Rimbey-Rocky Mountain House-Sundre MLA Jason Nixon is speaking out against the process being used by the NDP in regard to the Bighorn Country proposal.
Recently the NDP government has decided to cancel in-person consultations that would allow communities to ask questions about the proposal and give input.
Nixon is unimpressed with the lack of transparency and the exclusion of communities who will be impacted by the Bighorn proposal.
“I have a lot of unanswered questions about the proposal and so do lots of people that I represent,” said Nixon in a phone interview. “What I’m having a major problem with at the moment is, first off, the government refused to even have any public meetings.”
Nixon added they had to” force and push” the NDP Government to have the meetings and once they started to have them the government cancels leaving a “huge amount of people” unable to give their feedback and have their questions answered.
“Until they do that I don’t know how anybody can actually have a position on the proposal,” said Nixon.
According to a poll designed, conducted and administered by Edmonton marketing and social research firm Advanis in December, 73 per cent of Albertans support the Government of Alberta’s proposal to protect Bighorn Country.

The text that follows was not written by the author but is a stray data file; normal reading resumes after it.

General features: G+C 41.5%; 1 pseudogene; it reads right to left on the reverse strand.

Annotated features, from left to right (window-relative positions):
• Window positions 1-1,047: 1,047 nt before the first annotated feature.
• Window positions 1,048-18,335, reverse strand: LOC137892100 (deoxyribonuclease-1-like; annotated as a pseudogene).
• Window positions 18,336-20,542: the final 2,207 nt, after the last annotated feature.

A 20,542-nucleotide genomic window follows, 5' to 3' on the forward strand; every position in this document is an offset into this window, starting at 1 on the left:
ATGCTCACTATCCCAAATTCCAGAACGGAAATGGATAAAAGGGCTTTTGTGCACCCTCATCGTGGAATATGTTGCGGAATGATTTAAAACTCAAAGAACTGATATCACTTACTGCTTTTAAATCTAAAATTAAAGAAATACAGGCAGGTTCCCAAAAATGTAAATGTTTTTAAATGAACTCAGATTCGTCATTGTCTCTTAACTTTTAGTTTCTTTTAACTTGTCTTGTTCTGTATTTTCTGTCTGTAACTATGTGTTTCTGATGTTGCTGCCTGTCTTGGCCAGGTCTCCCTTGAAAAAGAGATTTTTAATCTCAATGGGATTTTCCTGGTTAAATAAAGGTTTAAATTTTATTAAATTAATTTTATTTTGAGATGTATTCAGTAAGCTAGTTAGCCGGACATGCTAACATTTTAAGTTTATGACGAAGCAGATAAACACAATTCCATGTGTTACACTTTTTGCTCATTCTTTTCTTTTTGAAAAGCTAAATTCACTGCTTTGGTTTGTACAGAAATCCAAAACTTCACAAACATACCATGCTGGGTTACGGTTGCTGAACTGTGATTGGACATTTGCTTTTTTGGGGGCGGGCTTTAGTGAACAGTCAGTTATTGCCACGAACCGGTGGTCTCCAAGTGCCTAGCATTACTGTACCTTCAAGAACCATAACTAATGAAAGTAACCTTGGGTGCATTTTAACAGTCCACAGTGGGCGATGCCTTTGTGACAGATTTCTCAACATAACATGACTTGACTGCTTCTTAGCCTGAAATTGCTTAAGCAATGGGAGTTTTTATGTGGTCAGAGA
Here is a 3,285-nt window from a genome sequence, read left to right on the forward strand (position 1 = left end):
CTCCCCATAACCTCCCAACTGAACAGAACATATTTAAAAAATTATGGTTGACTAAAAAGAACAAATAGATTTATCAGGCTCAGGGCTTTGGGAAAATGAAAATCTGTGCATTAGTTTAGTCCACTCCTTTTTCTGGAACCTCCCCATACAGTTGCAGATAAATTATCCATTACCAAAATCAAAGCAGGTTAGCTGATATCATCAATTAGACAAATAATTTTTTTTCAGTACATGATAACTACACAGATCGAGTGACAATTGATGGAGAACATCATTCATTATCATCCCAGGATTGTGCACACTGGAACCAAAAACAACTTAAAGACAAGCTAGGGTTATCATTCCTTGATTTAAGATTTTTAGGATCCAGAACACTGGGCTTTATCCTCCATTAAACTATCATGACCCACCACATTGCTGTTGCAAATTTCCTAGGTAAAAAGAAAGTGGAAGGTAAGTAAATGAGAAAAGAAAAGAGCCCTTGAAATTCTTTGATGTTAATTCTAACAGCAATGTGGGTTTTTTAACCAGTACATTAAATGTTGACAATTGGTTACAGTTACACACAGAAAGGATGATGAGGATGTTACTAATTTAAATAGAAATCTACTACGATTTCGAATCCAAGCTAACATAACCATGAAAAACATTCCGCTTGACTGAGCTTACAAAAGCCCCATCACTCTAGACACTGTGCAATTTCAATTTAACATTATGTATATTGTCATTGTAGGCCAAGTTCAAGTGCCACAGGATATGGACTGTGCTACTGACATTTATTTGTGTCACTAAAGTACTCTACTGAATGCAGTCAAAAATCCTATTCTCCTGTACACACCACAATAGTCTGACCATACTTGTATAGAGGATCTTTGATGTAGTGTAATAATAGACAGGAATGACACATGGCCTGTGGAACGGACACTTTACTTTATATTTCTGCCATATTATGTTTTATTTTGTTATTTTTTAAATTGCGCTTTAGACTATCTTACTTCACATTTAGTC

Sixteen per cent opposed and 11 per cent said they neither oppose nor support.
The survey was commissioned by the Canadian Parks and Wilderness Society (CPAWS) and was distributed to 1,077 randomly selected respondents.
Chris Smith, Parks Coordinator with CPAWS Northern Alberta, says there are many important environmental values in the Bighorn region, with one of the biggest being the provision of water quantity and quality.
“About 88 per cent of Edmonton’s drinking water comes from the Bighorn area that this proposal covers and this connection through the North Saskatchewan River also feeds a large portion of Saskatchewan and further into Manitoba,” said Smith.
Smith explains by ensuring the area retains landscape cover it allows for resiliency in the face of a changing climate and potential drought periods resulting in more consistent water flow throughout the drier months.
Nixon says there are already processes in place to conserve the area, adding most of the area is a public land use zone designated to conservation efforts.
“It’s an important area that needs to be conserved for use of our current generation and for future generations, everybody already agrees on that,” said Nixon, but according to Smith the conservation efforts Nixon is referring to is being phased out in Alberta.
The Eastern Slopes Policy was put in place in 1984 and through the policy there is conservation zones and restrictions on development.
“There’s no real good mechanisms to replace it outside of using the existing protected area legislation,” explained Smith. “At the same time that policy is unfortunately just that, it’s a policy, it’s a recommendation. There’s very little legally binding measures that anybody really has to follow it and that’s our concern.”